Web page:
• Processing circuitry 27 may include integrated circuitry for processing and/or control, e.g., one or more processors 25 and/or processor cores and/or FPGAs (Field Programmable Gate Array) and/or ASICs (Application Specific Integrated Circuitry). The processing circuitry 27 may include and/or be connected to and/or be configured for accessing (e.g., writing to and/or reading from) the memory 26, which may comprise any kind of volatile and/or non-volatile memory, e.g., cache and/or buffer memory and/or RAM (Random Access Memory) and/or ROM (Read-Only Memory) and/or optical memory and/or EPROM (Erasable Programmable Read-Only Memory). Such memory 26 may be configured to store code executable by processing circuitry 27 and/or other data, e.g., data pertaining to communication, e.g., configuration and/or address data of nodes, etc. The processing circuitry 27 may be configured to control any of the methods described herein and/or to cause such methods to be performed, e.g., by the processor 25. Corresponding instructions may be stored in the memory 26, which may be readable and/or readably connected to the processing circuitry 27. In other words, the processing circuitry 27 may include a controller, which may comprise a microprocessor and/or microcontroller and/or FPGA (Field-Programmable Gate Array) device and/or ASIC (Application Specific Integrated Circuit) device. It may be considered that the processing circuitry includes or may be connected or connectable to memory 26, which may be configured to be accessible for reading and/or writing by the controller and/or processing circuitry 27.
  • The present disclosure is not limited to the particular hardware depicted in FIG. 2, and therefore any compatible hardware may be used.
  • A scenario of the exemplary hygiene system 1 in use is as follows: a person 14 enters a healthcare area 11. The person's location within healthcare area 11 is determined by location sensors 29. Having entered healthcare area 11, the backend computing device 32 processes and determines, based upon the customizable, predefined software rules entered into the frontend user interface of the system by the facility, that he or she must therefore wash his/her hands in accordance with the hand hygiene policy of the facility. As described above, this is just one way to indicate that a hand washing event is required. The occurrence or compliance with a hand washing event is verified by one or more of the following mechanisms. First, detection module 23 determines if the person 14 has a tracking tag 30 and is within proximity of the hygiene zone 9, i.e., within proximity to dispenser 10. Since tracking tag 30 is coded with information identifying person 14, detection module 23 is able to determine the identity of the wearer of the tracking tag 30 and therefore determine the identity of the person 14 within proximity of soap dispenser 10. When the person 14 is detected within the hygiene zone 9, a hand washing event may be inferred.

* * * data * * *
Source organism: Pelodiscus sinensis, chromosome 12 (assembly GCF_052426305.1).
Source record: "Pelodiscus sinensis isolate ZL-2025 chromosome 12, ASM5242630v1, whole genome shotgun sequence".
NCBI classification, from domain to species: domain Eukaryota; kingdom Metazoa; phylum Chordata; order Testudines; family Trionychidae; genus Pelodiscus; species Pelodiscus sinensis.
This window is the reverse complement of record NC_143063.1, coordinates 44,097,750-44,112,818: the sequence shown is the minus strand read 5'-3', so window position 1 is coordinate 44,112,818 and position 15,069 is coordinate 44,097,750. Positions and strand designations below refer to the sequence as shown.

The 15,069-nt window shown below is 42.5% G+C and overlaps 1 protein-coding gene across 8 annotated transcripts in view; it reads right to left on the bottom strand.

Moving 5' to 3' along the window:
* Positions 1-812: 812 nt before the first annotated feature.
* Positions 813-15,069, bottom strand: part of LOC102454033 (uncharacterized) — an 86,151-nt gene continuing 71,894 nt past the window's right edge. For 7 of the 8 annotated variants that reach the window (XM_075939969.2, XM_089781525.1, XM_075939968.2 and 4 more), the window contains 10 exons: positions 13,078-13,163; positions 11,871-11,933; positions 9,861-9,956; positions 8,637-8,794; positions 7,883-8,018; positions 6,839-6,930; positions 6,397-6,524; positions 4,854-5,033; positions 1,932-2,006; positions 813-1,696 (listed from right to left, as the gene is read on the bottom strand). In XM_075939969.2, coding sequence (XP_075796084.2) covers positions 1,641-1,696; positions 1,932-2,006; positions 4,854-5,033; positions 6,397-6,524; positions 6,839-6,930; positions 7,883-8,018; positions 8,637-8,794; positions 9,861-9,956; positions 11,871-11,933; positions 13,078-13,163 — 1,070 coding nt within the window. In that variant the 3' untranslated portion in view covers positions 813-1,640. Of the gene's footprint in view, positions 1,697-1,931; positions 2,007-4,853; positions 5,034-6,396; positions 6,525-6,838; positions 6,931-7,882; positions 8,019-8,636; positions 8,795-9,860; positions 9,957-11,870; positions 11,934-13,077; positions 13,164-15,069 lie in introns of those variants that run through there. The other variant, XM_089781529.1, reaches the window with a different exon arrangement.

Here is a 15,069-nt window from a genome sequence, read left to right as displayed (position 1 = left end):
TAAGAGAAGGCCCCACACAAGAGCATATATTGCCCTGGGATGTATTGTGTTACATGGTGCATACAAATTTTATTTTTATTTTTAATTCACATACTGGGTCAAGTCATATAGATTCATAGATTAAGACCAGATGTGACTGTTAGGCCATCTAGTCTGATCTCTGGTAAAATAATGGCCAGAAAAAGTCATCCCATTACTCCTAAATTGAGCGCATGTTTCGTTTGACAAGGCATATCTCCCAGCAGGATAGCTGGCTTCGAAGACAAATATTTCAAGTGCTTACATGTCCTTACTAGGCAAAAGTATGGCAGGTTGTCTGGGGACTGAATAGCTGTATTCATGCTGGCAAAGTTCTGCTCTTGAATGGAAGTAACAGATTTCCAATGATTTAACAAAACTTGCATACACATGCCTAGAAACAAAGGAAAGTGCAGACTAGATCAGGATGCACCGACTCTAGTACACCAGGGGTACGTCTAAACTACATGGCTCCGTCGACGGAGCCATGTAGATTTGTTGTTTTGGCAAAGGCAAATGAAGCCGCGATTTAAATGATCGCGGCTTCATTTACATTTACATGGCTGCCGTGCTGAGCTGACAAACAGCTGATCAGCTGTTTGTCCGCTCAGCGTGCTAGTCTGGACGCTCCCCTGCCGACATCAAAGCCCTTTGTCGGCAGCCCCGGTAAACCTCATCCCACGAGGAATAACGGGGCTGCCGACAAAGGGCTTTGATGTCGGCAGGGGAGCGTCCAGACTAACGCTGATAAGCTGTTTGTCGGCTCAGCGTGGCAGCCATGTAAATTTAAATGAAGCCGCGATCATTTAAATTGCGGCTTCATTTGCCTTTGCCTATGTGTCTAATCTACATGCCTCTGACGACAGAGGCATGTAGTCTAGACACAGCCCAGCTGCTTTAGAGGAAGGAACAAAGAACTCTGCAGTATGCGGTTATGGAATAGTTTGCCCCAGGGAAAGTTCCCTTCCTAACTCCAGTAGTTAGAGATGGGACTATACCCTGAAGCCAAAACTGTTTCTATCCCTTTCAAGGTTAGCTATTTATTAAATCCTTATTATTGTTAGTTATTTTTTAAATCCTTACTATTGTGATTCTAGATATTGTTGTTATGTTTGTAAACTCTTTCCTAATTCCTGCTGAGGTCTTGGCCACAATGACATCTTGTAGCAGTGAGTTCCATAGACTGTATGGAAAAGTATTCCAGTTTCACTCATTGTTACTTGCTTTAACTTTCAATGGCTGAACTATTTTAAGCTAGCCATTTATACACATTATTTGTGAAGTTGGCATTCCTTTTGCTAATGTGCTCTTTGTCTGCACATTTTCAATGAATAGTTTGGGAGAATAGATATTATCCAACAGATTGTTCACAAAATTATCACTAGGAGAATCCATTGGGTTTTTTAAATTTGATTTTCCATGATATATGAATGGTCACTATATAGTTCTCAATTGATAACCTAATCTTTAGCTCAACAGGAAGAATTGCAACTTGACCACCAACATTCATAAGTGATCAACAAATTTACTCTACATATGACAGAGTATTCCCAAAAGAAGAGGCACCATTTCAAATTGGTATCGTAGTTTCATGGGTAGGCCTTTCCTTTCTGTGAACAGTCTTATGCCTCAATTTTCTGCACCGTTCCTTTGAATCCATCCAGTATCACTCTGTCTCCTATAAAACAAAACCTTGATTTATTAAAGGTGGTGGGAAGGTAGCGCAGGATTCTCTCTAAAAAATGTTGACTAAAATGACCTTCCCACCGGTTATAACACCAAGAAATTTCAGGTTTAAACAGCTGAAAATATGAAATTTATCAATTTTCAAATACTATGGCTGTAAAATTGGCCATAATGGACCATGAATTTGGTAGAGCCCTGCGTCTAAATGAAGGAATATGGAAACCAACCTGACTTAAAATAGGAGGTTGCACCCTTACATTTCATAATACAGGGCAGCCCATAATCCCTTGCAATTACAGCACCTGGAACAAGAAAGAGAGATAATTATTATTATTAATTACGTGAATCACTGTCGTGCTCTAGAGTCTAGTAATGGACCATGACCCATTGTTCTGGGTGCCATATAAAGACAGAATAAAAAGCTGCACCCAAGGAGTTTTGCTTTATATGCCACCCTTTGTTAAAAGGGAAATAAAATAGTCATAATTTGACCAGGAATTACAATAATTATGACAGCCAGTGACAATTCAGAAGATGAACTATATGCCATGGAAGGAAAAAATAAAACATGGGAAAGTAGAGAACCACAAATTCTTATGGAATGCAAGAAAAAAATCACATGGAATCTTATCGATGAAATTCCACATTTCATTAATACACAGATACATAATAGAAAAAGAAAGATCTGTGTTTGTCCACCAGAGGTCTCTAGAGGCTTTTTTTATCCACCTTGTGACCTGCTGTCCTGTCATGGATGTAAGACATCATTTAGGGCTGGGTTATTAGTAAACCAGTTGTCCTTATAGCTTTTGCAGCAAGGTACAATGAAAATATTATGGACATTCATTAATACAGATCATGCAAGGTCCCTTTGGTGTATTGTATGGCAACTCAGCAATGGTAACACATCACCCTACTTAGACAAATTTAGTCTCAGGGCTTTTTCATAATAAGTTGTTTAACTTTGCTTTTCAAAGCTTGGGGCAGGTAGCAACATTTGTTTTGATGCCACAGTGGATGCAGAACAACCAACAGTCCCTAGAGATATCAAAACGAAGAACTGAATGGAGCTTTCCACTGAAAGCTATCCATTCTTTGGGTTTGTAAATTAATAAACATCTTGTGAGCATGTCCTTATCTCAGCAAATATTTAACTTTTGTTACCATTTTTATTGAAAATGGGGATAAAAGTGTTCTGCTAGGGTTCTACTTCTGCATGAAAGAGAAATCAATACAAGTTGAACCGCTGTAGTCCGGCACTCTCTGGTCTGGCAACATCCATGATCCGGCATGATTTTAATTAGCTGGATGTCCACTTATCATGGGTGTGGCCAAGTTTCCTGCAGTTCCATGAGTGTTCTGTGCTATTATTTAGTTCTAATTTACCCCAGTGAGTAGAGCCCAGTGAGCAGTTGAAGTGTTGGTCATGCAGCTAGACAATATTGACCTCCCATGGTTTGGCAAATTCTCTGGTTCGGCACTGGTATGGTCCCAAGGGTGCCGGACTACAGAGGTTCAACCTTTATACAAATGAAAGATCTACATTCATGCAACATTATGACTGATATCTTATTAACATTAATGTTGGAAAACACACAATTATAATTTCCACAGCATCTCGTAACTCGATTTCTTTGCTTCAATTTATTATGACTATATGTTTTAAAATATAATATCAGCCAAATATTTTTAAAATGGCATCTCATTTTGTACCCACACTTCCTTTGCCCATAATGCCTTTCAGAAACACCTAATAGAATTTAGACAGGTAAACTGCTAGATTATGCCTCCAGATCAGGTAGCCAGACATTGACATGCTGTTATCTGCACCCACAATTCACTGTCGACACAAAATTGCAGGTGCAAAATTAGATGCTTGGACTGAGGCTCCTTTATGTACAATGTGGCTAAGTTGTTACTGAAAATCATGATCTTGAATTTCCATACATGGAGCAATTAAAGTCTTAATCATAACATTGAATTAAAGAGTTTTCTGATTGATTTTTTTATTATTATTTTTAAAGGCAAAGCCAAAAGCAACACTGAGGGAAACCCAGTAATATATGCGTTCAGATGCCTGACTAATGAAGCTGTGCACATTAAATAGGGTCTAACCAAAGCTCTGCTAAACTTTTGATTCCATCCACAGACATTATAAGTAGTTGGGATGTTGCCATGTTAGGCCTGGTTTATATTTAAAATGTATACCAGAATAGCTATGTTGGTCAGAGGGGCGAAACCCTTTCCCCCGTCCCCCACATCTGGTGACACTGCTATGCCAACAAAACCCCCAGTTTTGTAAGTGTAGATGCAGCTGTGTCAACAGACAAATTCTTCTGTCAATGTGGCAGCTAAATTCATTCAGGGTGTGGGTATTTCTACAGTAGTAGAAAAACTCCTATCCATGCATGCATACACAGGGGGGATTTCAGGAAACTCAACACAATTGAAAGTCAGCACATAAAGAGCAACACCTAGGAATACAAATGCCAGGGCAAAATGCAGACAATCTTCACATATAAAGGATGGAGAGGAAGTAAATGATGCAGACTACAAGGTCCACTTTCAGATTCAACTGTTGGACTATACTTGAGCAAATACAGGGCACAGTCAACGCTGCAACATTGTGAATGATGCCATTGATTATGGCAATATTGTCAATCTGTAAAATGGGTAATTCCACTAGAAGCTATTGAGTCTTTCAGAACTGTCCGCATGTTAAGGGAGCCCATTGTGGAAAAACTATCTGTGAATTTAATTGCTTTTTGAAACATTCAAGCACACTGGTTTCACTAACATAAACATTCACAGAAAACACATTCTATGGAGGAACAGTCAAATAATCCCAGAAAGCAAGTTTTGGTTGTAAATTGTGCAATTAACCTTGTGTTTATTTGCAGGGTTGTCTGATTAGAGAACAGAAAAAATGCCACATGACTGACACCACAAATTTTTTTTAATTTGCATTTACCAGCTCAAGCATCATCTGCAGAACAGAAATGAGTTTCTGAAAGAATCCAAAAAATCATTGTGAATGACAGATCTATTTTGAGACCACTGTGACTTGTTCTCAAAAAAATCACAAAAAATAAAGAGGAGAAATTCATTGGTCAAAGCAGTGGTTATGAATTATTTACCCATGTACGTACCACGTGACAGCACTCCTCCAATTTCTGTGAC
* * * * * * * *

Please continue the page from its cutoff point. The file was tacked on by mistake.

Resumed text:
• Second, if sensor 22 detects when a person 14 has placed his or her hands underneath the soap dispenser 10, it can be inferred that person 14 is using soap dispenser 10, has washed their hands, and has complied with the requisite hygiene protocol.
  • Third, the communication module 24 of the HWR 18, the computing device 32, or some other source, transmits a communication signal to communication interface 21 of the SLM 16, instructing the measuring module 20 of the SLM 16 to take a soap level measurement. In response, communication interface 21 of SLM 16 transmits information including the level measurement of soap 12 in dispenser 10 to the communication module 24 of HWR 18 (Arrow A) or to the computing device 32. HWR 18 compares the most recent soap level measurement (i.e., the measurement taken after person 14 has exited) to a preceding soap level measurement stored in the memory 26 and/or in the computing device 29. If the soap level measurement has decreased, then the system 1 has determined that the person 14 has used soap dispenser 10 and washed their hands in compliance with the hygiene protocol.
  • In other embodiments, SLM 16 takes soap level measurements at periodic intervals. Thus, the present disclosure advantageously provides multiple methods in which to determine if a hand wash event has occurred. One, two, or all three of these methods may be used depending upon the requirements of the user of hygiene monitoring system 1.
  • In one embodiment, information relating to the identity of the person 14 and their compliance (or non-compliance) with the hygiene protocol may be sent to the computing device 32 by the communication module 24 of HWR 18 (Arrow B).
  • Although not shown in FIG. 2, in some embodiments, the HWR 18 can be housed in a small receptacle and mounted inside or to a surface of the soap dispenser 10. In another embodiment, the HWR 18 is not mounted to the soap dispenser 10 but is placed nearby and in communication with the soap dispenser 10.
  • The SLM 16 may send soap level information directly to the location sensor 29 (Arrow C). The HWR 18 may also send information about the identity of person 14, e.g., that person's compliance (or non-compliance) with hygiene protocol, and the length of the washing event to the location sensor 29 (Arrow D). The location sensor 29 can send the information to the computing device 32 (Arrow E).